This story also has a picture of the lab.
Shooting of dog-walker called justified
Grant Kuenzli (shown with his Labrador retriever, Maggie) was killed May
11 on a forest trail north of Payson.
Payson-area trail death deemed self-defense
The Arizona Republic
May. 22, 2004 12:00 AM
It was a common Arizona hiking confrontation: big, unleashed dogs on a
trail, turning a peaceful walk in the woods into a frightening ordeal of
snarling teeth and vicious barking.
Usually it is settled with words, sometimes angry. This time it turned
Coconino County sheriff's detectives say the shooting of 43-year-old Grant
Kuenzli was a justifiable homicide. But the victim's friends say he was a
peaceful man who had volunteered to take a couple of dogs from an animal
shelter out for exercise and didn't deserve to die.
The encounter occurred 11 days ago near Payson, when Kuenzli was hiking
through the woods on the Pine Canyon Trail with his dog, a yellow Labrador
retriever named Maggie, and two other dogs, a chow and a German shepherd
The dogs, which were not on leashes, ran ahead and apparently startled
Harold Fish, a 57-year-old retiree from Phoenix, according to sheriff's
Detective Scott Feagan.
Fish, who was carrying a 10mm semiautomatic pistol in a holster, felt
threatened, Feagan said, and fired a warning shot into the ground near the
dogs and then three shots at Kuenzli, all of which hit him in the chest.
"Our investigation leads us to believe this is a situation of
self-defense," Feagan said. "(Fish) was under attack."
Fish could not be reached for comment. There were no other witnesses.
Payson retiree John McCauley, 73, who befriended Kuenzli at Payson's dog
park, described him as "a very gentle person" who loved dogs and the
McCauley and others in Payson who knew Kuenzli said it does not add up
that he and his dogs would have been a threat to another hiker.
Feagan related Fish's account of the shooting:
Kuenzli's barking dogs charged at Fish, who yelled at Kuenzli to call them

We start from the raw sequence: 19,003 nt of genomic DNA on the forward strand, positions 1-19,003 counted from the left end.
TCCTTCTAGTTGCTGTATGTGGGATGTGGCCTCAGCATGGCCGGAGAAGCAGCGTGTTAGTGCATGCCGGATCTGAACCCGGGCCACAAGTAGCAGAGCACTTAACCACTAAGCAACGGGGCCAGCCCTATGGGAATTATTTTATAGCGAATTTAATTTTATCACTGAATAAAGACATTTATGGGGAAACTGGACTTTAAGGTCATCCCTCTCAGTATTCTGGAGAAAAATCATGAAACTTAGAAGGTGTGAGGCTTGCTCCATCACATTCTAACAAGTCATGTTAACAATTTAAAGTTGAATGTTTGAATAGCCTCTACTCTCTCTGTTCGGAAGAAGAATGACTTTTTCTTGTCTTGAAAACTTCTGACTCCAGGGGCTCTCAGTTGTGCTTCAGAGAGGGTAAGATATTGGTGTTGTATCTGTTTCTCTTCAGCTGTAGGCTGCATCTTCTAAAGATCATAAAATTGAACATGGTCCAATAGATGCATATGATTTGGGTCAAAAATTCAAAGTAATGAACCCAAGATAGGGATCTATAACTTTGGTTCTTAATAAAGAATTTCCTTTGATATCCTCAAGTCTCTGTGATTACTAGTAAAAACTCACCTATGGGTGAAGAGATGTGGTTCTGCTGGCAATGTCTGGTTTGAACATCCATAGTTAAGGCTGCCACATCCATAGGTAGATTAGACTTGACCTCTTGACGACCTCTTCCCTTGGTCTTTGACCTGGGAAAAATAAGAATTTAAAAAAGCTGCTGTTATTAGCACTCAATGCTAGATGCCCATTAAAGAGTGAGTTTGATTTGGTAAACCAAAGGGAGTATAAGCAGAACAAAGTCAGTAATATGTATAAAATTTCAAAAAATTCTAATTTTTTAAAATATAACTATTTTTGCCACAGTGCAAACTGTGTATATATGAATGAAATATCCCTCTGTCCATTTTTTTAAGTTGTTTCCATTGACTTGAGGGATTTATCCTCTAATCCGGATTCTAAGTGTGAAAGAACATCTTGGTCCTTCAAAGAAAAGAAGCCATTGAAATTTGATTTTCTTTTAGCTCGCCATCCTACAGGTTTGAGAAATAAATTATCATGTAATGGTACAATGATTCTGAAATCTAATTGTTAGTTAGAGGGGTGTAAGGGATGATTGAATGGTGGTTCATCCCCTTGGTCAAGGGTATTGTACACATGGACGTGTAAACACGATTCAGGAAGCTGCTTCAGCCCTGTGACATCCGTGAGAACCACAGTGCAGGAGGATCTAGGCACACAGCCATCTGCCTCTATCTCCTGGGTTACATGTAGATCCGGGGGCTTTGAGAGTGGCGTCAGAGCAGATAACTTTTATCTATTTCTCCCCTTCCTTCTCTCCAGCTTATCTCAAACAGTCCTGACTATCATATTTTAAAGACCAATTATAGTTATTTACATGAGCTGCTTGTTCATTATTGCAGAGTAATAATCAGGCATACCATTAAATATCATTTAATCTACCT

off. Fish fired a warning shot when the lead dog, the chow, was within 6
feet of him.
Fish looked up and saw Kuenzli running down the hill, fists clenched, and
yelling at him. He warned him to stop. Kuenzli charged forward. Fish shot
him three times.
Fish then hiked out and flagged down a passer-by to alert the Sheriff's
Department. Kuenzli was dead when the paramedics arrive.
Fish had no wounds from the dogs.
Both Kuenzli and Fish were each about 5 feet 10 inches tall and weighed
close to 200 pounds.
Feagan said the chow that charged Fish has a documented history of
That is disputed by Larry Stubbs, Payson Humane Society president.
Kuenzli, who volunteered at the Payson shelter, had taken the chow and
shepherd out for a hike with Maggie, a therapy dog that he took to senior
Stubbs, a retired Phoenix police officer, said the shelter would have
euthanized either dog if it was vicious.
He said the Sheriff's Department had not contacted him.
McCauley said he believes that Kuenzli probably yelled at Fish not to kill
"I don't think the guy who shot him was doing anything malicious,"
"I just think he overreacted."
William Boa, a Mesa police volunteer for 14 years and a gun instructor,
said a dog could be considered a lethal weapon.
"The question is: Are you in fear of your life and did you take a
reasonable action?" said Boa, who teaches a concealed-weapons permit
Fish had a permit but was carrying his pistol openly, which is legal in
A warning shot might indicate that Fish had time to flee, Boa said.
"Personally, I would have shot the dog first," he said.
Although detectives say the shooting appears to have been justified, they
do intend to present the case to a Coconino County grand jury.
It will be several weeks before any results are known.
McCauley said he is concerned that Kuenzli will be portrayed to a grand
jury as homeless and a "loose cannon."
Kuenzli was living in the woods near Payson, but he showered and shaved
every day and was well-adjusted, McCauley said.
He worked as a fire inspector for the Gilbert Fire Department from July
1998 to April 1999.
Kuenzli also had a Web site listing himself as a pet photographer and
appeared on an Internet listing of Arizonans for Howard Dean.
"He had plenty of money, a bank account and a $1,000 check on him when he
was killed," McCauley said.
Stubbs, of the Payson Humane Society, said people in Payson are wondering
how the shooting could have happened.
"He was such mild-mannered guy, they can't understand it," Stubbs said.